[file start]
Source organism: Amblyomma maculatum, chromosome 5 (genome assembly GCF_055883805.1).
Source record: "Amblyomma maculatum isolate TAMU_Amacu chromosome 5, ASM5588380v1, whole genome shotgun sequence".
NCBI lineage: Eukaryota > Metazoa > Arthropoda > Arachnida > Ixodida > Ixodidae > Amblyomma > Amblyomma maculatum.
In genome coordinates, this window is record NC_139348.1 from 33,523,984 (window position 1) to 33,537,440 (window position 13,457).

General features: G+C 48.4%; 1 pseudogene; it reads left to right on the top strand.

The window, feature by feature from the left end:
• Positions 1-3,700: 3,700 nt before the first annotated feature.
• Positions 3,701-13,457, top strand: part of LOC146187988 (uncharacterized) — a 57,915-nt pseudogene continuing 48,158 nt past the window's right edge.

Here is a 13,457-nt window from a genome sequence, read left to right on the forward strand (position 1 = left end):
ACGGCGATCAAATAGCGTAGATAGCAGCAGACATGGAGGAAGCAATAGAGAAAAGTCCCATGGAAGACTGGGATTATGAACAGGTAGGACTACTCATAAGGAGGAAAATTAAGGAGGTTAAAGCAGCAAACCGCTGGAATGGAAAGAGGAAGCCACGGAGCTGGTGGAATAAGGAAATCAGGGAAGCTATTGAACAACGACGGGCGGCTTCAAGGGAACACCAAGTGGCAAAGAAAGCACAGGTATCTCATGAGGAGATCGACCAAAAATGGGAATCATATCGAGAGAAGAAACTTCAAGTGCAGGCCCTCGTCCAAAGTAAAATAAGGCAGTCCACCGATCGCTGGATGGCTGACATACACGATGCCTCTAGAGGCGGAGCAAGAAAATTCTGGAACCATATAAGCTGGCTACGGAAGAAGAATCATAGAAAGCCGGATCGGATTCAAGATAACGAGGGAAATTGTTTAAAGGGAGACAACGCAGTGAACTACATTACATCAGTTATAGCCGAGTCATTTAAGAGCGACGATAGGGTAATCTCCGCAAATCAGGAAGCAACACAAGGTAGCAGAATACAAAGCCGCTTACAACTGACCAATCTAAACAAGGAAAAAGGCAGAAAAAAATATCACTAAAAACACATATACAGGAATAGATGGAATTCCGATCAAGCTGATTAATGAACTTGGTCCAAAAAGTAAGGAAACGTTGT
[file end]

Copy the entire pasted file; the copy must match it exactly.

Source organism: Amblyomma maculatum, chromosome 5 (genome assembly GCF_055883805.1).
Source record: "Amblyomma maculatum isolate TAMU_Amacu chromosome 5, ASM5588380v1, whole genome shotgun sequence".
NCBI lineage: Eukaryota > Metazoa > Arthropoda > Arachnida > Ixodida > Ixodidae > Amblyomma > Amblyomma maculatum.
In genome coordinates, this window is record NC_139348.1 from 33,523,984 (window position 1) to 33,537,440 (window position 13,457).

General features: G+C 48.4%; 1 pseudogene; it reads left to right on the top strand.

The window, feature by feature from the left end:
• Positions 1-3,700: 3,700 nt before the first annotated feature.
• Positions 3,701-13,457, top strand: part of LOC146187988 (uncharacterized) — a 57,915-nt pseudogene continuing 48,158 nt past the window's right edge.

Here is a 13,457-nt window from a genome sequence, read left to right on the forward strand (position 1 = left end):
ACGGCGATCAAATAGCGTAGATAGCAGCAGACATGGAGGAAGCAATAGAGAAAAGTCCCATGGAAGACTGGGATTATGAACAGGTAGGACTACTCATAAGGAGGAAAATTAAGGAGGTTAAAGCAGCAAACCGCTGGAATGGAAAGAGGAAGCCACGGAGCTGGTGGAATAAGGAAATCAGGGAAGCTATTGAACAACGACGGGCGGCTTCAAGGGAACACCAAGTGGCAAAGAAAGCACAGGTATCTCATGAGGAGATCGACCAAAAATGGGAATCATATCGAGAGAAGAAACTTCAAGTGCAGGCCCTCGTCCAAAGTAAAATAAGGCAGTCCACCGATCGCTGGATGGCTGACATACACGATGCCTCTAGAGGCGGAGCAAGAAAATTCTGGAACCATATAAGCTGGCTACGGAAGAAGAATCATAGAAAGCCGGATCGGATTCAAGATAACGAGGGAAATTGTTTAAAGGGAGACAACGCAGTGAACTACATTACATCAGTTATAGCCGAGTCATTTAAGAGCGACGATAGGGTAATCTCCGCAAATCAGGAAGCAACACAAGGTAGCAGAATACAAAGCCGCTTACAACTGACCAATCTAAACAAGGAAAAAGGCAGAAAAAAATATCACTAAAAACACATATACAGGAATAGATGGAATTCCGATCAAGCTGATTAATGAACTTGGTCCAAAAAGTAAGGAAACGTTGT